Yesterday I came across something that I believe relates to Hobbes and the article we read about dystopias in movies.
My dad and I were watching boxing on ESPN Classic. We were watching some historic fight and I was getting into it. At first I wasn’t really thinking about anything besides who I wanted to win, but about half way through the fight I started to wonder why boxing is a sport and then I wondered why people enjoy watching other people fight. I asked my dad why he thinks we find it entertaining and he replied, “cause that’s what it’s all about,” like the boxers were doing the chicken dance instead of beating each other. I asked him what he meant by that and he didn’t answer. He didn’t even know what to say. So why do we find entertainment in watching people get hurt? Why do we like to watch it? It is quite disgusting if you think about it. The question isn’t even limited to boxing. It can apply to things like gawking at an accident on the expressway or laughing at the people that get hurt on America’s Funniest Home Videos. Is it really in human nature to be entertained by seeing other people get hurt?
Halper and Muzzio agree that pain is entertaining. In their article, Hobbes in the City: Urban Dystopias in American Movies, they say that movies that present utopias are static and that a good movie presents a dystopia (Halper 379). The article argues the idea that movies that are based in either a state of nature or a Leviathan are always the most entertaining (Halper 380). Chaos needs to be present, or an all-powerful sovereign needs to cause conflict. They didn’t list one movie that doesn’t involve people getting hurt. However, I think that most people would agree with their argument.
So why is it that we like these movies? We must really agree with a Hobbesian society or we are terrified of it. Maybe we are comparing these movies to ourselves because we are living in a similar way. We must be (or at least think we are) a Hobbesian society to be able to relate so much. We are terrified of living in a state of nature so we elect a Leviathan (as Hobbes proved). Our actual Leviathan may not be exactly the one Hobbes had in mind, but it is very similar.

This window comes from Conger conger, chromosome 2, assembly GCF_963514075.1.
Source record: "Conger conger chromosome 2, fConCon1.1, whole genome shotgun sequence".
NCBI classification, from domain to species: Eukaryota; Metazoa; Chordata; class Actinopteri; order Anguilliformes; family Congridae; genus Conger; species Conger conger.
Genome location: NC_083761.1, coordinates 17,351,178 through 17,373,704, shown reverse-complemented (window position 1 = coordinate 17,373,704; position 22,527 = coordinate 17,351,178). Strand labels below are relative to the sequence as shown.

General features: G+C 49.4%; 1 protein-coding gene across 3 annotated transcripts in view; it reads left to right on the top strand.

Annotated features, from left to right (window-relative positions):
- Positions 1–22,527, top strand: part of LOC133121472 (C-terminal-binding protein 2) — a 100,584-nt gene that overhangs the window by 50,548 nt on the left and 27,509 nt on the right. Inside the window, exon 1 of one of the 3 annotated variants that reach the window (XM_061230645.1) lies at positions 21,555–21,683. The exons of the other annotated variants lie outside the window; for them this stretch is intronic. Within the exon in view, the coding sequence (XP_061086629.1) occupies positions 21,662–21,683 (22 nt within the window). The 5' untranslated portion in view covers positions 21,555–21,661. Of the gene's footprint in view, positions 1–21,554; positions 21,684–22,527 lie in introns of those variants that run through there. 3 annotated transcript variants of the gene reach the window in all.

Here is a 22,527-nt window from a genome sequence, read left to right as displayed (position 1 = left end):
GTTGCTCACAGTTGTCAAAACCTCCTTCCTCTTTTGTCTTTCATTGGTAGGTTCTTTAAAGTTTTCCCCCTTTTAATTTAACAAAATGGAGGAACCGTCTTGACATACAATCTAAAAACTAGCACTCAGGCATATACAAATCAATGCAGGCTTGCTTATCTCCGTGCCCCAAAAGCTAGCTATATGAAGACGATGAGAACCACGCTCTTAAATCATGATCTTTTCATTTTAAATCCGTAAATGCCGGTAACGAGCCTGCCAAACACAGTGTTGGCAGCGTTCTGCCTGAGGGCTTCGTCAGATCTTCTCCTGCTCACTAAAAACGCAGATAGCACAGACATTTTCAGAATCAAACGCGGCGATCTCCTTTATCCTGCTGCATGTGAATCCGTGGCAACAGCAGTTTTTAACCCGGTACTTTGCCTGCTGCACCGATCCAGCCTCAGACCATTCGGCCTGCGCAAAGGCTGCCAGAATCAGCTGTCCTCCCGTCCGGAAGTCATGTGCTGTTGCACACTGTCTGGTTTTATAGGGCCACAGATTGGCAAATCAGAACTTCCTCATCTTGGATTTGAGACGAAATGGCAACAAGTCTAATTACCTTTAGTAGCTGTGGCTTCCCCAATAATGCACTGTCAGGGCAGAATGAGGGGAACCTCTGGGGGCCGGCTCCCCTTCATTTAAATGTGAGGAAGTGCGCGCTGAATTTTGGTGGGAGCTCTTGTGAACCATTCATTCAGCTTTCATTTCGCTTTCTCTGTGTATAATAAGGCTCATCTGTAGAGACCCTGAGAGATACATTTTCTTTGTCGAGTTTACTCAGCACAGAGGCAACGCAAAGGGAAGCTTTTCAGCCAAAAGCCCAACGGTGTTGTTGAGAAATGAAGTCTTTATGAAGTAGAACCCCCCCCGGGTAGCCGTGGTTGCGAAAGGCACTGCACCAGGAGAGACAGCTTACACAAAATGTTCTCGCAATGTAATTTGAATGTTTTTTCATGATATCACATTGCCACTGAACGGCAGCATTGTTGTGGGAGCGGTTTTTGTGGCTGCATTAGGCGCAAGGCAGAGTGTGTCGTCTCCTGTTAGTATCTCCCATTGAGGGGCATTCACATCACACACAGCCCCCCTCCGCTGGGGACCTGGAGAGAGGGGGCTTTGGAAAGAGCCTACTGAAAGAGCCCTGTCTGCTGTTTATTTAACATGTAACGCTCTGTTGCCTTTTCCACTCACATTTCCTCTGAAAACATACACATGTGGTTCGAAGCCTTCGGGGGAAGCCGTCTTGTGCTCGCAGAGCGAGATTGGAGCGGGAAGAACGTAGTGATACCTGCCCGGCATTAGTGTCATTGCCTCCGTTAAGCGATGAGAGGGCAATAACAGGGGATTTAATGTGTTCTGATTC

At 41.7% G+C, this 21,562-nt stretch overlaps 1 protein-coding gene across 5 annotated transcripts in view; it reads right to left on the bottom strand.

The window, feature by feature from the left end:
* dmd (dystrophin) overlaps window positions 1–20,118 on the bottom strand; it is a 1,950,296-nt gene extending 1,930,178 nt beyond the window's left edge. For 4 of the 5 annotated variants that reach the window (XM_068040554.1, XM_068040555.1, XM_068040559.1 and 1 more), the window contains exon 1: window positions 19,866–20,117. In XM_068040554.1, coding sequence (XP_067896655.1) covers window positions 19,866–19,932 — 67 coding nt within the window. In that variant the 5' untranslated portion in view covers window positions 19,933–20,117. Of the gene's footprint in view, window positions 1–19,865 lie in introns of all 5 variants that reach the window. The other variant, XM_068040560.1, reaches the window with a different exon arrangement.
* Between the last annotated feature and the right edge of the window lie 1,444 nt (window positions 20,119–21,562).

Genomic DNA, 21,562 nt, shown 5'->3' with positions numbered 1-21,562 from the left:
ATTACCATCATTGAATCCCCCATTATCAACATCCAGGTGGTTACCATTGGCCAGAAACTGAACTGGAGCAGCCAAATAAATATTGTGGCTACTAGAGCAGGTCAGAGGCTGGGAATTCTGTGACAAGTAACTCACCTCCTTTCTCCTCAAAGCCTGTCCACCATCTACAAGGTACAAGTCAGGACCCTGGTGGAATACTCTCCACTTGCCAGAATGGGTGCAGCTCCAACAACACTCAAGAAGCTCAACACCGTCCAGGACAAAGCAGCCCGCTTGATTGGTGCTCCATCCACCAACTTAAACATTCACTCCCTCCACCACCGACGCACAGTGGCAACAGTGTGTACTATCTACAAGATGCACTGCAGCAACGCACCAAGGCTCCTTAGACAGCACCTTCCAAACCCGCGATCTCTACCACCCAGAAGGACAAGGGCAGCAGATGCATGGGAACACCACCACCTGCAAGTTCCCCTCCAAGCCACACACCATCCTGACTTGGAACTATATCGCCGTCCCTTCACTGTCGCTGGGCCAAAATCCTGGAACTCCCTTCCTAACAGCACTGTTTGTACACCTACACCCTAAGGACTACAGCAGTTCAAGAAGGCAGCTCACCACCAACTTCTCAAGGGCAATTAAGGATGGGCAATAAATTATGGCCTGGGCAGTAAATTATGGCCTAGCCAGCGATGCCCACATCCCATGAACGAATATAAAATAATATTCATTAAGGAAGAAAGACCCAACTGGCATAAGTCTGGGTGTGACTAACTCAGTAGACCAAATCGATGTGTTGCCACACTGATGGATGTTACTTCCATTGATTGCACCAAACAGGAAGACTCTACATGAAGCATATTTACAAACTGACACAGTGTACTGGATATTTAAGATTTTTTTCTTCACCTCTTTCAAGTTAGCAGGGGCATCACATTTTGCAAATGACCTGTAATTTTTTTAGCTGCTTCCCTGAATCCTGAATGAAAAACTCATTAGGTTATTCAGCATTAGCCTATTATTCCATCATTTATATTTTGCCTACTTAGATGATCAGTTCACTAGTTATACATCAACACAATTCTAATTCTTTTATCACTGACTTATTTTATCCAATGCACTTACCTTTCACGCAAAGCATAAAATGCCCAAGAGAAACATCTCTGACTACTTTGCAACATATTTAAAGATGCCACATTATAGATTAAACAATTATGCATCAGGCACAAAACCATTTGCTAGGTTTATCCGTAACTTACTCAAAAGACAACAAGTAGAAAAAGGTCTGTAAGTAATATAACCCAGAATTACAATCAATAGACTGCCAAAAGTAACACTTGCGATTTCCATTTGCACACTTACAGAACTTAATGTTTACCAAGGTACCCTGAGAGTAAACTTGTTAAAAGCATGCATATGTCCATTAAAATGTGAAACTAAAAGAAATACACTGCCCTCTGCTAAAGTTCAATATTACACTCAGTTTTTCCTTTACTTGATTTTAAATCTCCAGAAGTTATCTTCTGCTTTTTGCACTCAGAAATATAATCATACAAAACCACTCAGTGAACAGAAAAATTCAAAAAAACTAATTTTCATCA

Are we entertained by a state of nature because we fear it? Boxing is essentially a state of nature—knock somebody out or be knocked out; every man for himself. Do we like seeing other people get hurt because we like to see how people will react? Maybe we are subconsciously taking notes on how they react so if we ever find ourselves in a similar situation we will know what we want to do. If we do everything out of self interest like Hobbes proposes, then this isn’t too far fetched. Maybe we are in denial if we believe that people do good things out of the goodness of their heart. We get the most entertainment out of people getting hurt, so why would our intentions be out of the goodness of our hearts? Maybe we like to see people hurt because it makes us feel better about ourselves, knowing that there is somebody out there who is feeling worse. It may sound terrible but maybe it is true. What do you think?
Halper, Thomas, and Douglas Muzzio. “Hobbes in the City: Urban Dystopias in American Movies.” The Journal of American Culture 30, no. 4 (2007): 379-390.